SANTA ANA, CA (NEWS RELEASE) – CoreLogic, a leading provider of information, analytics and business services, today released negative equity data showing that 10.9 million, or 22.7 percent, of all residential properties with a mortgage were in negative equity at the end of the first quarter of 2011, down slightly from 11.1 million, or 23.1 percent, in the fourth quarter.
An additional 2.4 million borrowers had less than five percent equity, referred to as near-negative equity, in the first quarter. Together, negative equity and near-negative equity mortgages accounted for 27.7 percent of all residential properties with a mortgage nationwide. In the fourth quarter, these two categories stood at 27.9 percent.
Negative equity, often referred to as “underwater” or “upside down,” means that borrowers owe more on their mortgages than their homes are worth. Negative equity can occur because of a decline in value, an increase in mortgage debt or a combination of both.
In Wilmington, 20.40 percent, or 14,608, of all residential properties with a mortgage were in negative equity for first quarter 2011. An additional 6.30 percent, or 4,519, were in near negative equity in Wilmington.
Nevada had the highest negative equity percentage with 63 percent of all mortgaged properties underwater, followed by Arizona (50 percent), Florida (46 percent), Michigan (36 percent) and California (31 percent). The negative equity share in the top 5 states was 39 percent, down from 40 percent in the fourth quarter.
Excluding the top 5 states, the negative equity share was 16 percent in the current and previous quarter.
Although the slight decline in the national negative equity share was primarily due to slight improvements in the hardest hit states, which include Nevada (-2.7 percentage points), Arizona (-1.3 percentage points) and Florida (-1.3 percentage points), the majority of states either remained unchanged or had minor increases.
Las Vegas led the nation with a 66 percent negative equity share, followed by Stockton (56 percent), Phoenix (55 percent), Modesto (55 percent) and Reno (54 percent). Outside metropolitan areas in the top 5 negative equity states, the metropolitan markets with the highest negative equity shares include Greeley, CO (38 percent), Boise (36 percent), and Atlanta (35 percent).
While the average negative equity borrower was upside down by $65,000, there were wide disparities by state. New York borrowers were upside down by an average of $129,000, the highest average in the nation, followed by other high housing cost states: Massachusetts ($120,000), Connecticut ($111,000), Hawaii ($98,000) and California ($93,000). Ohio’s negative equity borrowers were upside down by $31,000, the lowest average in the nation, followed by Indiana ($34,000) and Minnesota ($38,000).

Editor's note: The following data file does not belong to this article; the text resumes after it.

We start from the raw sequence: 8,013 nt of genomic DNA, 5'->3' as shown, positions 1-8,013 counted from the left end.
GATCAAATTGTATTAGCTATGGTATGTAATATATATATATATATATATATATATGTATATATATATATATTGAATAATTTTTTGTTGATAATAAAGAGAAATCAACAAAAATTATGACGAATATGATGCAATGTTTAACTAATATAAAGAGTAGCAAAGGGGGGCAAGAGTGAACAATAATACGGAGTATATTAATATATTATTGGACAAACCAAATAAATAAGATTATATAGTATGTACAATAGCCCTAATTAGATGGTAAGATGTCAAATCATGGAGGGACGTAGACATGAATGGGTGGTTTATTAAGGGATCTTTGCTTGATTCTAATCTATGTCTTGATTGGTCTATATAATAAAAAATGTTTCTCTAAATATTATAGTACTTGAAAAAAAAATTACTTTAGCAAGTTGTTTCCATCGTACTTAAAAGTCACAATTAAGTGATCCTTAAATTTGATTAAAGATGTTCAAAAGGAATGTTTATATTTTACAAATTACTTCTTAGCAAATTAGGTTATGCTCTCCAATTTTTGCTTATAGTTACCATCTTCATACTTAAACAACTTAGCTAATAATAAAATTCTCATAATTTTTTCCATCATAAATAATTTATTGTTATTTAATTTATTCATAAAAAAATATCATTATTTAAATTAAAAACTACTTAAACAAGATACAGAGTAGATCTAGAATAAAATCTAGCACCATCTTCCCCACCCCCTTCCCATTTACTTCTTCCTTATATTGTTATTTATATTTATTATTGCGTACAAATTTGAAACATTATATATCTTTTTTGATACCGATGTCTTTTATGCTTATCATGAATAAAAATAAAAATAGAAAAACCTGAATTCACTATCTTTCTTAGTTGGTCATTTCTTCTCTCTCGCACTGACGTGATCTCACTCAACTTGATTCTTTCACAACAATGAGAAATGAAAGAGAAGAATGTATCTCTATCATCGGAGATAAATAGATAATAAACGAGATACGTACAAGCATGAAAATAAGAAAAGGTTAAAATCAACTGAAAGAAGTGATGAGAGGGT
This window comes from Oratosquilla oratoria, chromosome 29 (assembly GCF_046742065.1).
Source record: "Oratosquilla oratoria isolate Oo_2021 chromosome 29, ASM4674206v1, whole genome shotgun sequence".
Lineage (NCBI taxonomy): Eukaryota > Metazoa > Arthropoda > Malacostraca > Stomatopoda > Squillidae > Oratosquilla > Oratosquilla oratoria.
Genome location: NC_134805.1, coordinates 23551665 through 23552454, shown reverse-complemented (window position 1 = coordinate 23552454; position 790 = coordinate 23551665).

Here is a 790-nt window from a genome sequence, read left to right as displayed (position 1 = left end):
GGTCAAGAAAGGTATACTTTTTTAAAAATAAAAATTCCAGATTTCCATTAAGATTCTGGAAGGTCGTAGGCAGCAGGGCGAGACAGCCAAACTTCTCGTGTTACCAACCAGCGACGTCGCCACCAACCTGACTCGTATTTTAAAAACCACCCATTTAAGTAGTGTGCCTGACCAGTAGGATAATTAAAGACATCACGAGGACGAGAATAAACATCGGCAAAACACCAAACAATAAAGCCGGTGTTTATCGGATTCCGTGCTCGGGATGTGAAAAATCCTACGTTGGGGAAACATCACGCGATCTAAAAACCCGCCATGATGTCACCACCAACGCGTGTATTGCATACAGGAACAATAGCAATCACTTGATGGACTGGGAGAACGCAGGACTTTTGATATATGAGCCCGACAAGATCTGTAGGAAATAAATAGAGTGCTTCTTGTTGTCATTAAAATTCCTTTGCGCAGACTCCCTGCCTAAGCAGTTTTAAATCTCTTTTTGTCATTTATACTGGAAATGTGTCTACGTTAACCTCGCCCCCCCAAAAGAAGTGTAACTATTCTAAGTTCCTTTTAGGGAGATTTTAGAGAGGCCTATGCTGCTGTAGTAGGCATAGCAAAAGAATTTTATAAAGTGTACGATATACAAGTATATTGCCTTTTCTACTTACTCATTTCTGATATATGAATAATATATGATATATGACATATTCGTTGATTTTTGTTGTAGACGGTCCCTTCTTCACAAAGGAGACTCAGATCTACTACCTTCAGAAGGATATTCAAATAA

Not only was the decline in prices a clear force driving negative equity, but borrower equity extraction also significantly increased the risk of a negative equity position. While only 18 percent of borrowers with no home equity loans were underwater at the end of the first quarter, 38 percent of borrowers with home equity loans were in a negative equity position. Over 40 percent (4.5 million) of all negative equity borrowers have home equity loans.
While borrowers with positive equity averaged 1.2 loans per property, this incidence rises to 1.6 loans per property for negative equity borrowers and it continues to rise the deeper the property is underwater.
Not only does the incidence of home equity loans raise the probability of a negative equity position, but it also raises the severity of that position. A negative equity borrower without home equity loans is upside down by an average of $52,000, versus an upside down average of $83,000 for a negative equity borrower with home equity.
The default rate generally rises as the current combined loan-to-value ratio (CLTV) increases; however there are differences between default rates for negative equity borrowers with home equity loans vs. those without. At moderate levels of negative equity (up to 115 percent CLTV), the default rate for borrowers with home equity loans is slightly higher than those without. However, for those with severe negative equity (115 percent CLTV and above), the relationship reverses and the default rates for mortgage loans without home equity perform slightly worse.
“Many borrowers in negative equity are still able and willing to make their mortgage payments. Those in negative equity and impacted by an income shock of some kind, such as a job loss, divorce, or death, are much more likely to be at risk of foreclosure or a short sale. The current economic indicators point to slow yet positive economic growth, which will slowly reduce the risk of borrowers experiencing income shocks,” said Mark Fleming, chief economist with CoreLogic. “Yet the existence of negative equity for the foreseeable future will weigh on the housing market recovery by holding back sale and refinance activity.”